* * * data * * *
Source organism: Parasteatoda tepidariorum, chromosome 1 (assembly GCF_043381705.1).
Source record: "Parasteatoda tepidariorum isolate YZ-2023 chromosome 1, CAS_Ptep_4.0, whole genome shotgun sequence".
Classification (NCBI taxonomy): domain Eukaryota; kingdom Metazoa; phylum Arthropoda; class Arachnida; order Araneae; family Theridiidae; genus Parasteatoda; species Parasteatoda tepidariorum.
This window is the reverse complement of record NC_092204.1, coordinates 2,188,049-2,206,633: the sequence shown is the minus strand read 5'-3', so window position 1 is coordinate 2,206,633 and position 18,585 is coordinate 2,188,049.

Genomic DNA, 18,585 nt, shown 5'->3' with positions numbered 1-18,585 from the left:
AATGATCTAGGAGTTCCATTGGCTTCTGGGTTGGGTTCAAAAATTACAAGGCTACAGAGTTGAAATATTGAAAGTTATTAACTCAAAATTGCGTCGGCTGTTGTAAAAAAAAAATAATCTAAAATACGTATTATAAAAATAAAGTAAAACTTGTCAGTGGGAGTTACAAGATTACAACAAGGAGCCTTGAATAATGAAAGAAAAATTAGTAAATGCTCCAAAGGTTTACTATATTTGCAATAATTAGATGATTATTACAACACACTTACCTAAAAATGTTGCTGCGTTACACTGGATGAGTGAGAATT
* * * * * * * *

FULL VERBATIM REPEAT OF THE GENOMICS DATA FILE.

Source organism: Parasteatoda tepidariorum, chromosome 1 (assembly GCF_043381705.1).
Source record: "Parasteatoda tepidariorum isolate YZ-2023 chromosome 1, CAS_Ptep_4.0, whole genome shotgun sequence".
Classification (NCBI taxonomy): domain Eukaryota; kingdom Metazoa; phylum Arthropoda; class Arachnida; order Araneae; family Theridiidae; genus Parasteatoda; species Parasteatoda tepidariorum.
This window is the reverse complement of record NC_092204.1, coordinates 2,188,049-2,206,633: the sequence shown is the minus strand read 5'-3', so window position 1 is coordinate 2,206,633 and position 18,585 is coordinate 2,188,049.

Genomic DNA, 18,585 nt, shown 5'->3' with positions numbered 1-18,585 from the left:
AATGATCTAGGAGTTCCATTGGCTTCTGGGTTGGGTTCAAAAATTACAAGGCTACAGAGTTGAAATATTGAAAGTTATTAACTCAAAATTGCGTCGGCTGTTGTAAAAAAAAAATAATCTAAAATACGTATTATAAAAATAAAGTAAAACTTGTCAGTGGGAGTTACAAGATTACAACAAGGAGCCTTGAATAATGAAAGAAAAATTAGTAAATGCTCCAAAGGTTTACTATATTTGCAATAATTAGATGATTATTACAACACACTTACCTAAAAATGTTGCTGCGTTACACTGGATGAGTGAGAATT